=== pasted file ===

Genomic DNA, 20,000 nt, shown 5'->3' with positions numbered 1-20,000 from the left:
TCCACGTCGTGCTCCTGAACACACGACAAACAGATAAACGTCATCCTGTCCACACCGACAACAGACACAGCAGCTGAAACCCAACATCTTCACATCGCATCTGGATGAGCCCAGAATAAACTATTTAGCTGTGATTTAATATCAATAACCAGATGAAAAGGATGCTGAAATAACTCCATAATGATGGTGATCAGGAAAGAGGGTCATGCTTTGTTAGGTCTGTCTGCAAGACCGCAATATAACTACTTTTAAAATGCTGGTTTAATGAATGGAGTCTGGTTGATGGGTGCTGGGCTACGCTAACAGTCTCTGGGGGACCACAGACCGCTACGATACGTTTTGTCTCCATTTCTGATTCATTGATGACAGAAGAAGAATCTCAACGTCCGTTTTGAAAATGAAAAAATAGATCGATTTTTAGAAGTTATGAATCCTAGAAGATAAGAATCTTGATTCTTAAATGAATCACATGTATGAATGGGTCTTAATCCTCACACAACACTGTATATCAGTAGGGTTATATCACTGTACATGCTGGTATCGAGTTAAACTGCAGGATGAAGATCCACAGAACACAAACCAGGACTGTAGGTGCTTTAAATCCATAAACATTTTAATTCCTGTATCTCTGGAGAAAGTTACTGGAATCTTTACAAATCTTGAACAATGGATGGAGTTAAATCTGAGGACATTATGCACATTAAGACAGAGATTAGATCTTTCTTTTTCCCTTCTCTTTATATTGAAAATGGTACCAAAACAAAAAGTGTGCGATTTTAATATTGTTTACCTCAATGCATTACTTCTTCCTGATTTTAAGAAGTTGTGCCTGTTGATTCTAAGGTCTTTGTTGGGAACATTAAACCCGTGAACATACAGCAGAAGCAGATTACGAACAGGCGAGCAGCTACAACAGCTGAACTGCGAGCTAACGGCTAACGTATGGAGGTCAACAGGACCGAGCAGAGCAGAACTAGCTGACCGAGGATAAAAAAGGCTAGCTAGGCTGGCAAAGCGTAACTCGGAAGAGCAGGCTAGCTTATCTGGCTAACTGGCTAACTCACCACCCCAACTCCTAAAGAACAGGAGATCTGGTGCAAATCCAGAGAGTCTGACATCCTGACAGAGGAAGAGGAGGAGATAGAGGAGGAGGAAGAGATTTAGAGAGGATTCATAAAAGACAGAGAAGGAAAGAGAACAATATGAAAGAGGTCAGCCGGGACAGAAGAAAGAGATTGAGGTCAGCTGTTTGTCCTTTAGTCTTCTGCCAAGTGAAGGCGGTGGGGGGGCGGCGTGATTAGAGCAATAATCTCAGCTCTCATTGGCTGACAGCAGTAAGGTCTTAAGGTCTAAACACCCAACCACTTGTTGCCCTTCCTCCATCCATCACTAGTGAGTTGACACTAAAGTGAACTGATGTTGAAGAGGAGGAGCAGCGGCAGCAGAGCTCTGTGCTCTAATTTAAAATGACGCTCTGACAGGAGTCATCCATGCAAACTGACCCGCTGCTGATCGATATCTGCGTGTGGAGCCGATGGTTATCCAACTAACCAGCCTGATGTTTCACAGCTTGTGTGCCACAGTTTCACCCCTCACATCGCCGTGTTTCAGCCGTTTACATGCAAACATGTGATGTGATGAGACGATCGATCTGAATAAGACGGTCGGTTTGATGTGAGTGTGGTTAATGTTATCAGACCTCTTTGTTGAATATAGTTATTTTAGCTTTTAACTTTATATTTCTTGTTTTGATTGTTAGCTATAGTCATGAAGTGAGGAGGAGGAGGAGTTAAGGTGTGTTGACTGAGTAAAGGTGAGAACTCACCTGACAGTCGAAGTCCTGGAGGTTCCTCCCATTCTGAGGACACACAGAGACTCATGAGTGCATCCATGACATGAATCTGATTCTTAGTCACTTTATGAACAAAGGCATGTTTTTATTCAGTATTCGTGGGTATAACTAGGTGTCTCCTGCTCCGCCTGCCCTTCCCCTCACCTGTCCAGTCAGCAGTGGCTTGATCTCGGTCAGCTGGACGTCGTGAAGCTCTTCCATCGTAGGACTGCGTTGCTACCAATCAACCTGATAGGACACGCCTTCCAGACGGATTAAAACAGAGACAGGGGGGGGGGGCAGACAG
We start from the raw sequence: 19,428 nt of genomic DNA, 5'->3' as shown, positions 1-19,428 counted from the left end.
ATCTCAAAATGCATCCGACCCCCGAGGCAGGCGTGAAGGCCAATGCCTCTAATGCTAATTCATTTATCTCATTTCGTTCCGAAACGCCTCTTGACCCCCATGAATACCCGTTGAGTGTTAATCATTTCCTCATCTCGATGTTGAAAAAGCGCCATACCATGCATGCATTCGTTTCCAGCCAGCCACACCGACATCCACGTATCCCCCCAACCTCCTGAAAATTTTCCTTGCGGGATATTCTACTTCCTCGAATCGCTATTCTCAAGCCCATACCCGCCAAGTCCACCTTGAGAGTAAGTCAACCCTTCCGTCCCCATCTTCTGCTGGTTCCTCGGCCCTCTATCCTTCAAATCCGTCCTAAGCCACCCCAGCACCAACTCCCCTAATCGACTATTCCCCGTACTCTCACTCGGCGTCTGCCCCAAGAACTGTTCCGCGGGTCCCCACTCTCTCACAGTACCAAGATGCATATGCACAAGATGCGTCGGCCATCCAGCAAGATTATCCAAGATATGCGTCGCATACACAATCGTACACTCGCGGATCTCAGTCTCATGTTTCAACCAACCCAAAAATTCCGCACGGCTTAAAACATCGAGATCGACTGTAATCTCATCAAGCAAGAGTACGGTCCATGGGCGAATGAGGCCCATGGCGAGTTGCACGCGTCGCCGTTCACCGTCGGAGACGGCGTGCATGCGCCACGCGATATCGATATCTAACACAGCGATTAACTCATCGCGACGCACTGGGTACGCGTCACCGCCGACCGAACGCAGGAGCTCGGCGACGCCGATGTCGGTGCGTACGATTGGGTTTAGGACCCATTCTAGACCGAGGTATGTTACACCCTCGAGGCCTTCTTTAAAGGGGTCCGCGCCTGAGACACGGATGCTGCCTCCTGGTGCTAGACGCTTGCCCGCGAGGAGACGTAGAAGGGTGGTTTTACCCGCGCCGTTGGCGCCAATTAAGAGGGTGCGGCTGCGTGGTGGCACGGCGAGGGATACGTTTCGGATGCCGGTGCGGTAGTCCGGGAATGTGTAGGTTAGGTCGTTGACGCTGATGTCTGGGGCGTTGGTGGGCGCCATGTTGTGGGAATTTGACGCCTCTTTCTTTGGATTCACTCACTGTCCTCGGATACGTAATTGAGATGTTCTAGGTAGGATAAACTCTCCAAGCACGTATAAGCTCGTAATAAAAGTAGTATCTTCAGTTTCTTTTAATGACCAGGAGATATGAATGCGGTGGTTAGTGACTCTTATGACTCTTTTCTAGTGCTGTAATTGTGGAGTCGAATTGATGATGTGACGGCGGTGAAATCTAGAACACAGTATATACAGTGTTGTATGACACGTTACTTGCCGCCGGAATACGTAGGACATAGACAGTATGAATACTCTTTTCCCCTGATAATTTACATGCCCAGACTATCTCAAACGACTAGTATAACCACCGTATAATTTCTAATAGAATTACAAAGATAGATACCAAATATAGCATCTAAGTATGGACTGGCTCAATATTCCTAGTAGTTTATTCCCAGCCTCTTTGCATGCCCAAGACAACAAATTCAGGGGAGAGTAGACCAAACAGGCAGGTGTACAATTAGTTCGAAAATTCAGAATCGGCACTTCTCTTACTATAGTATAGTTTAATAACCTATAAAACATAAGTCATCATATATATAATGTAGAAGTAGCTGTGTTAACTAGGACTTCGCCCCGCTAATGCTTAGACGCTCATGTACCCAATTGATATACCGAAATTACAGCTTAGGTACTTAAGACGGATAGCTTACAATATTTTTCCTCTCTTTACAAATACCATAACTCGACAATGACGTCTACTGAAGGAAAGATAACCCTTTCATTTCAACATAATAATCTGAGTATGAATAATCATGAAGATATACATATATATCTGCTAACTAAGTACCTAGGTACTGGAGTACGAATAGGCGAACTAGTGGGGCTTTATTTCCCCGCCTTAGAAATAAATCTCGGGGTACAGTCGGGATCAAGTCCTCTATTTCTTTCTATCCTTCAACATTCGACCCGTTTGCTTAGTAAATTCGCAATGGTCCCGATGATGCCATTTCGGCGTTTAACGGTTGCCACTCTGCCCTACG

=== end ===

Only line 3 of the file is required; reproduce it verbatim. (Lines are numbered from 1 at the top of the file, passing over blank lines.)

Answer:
We start from the raw sequence: 19,428 nt of genomic DNA, 5'->3' as shown, positions 1-19,428 counted from the left end.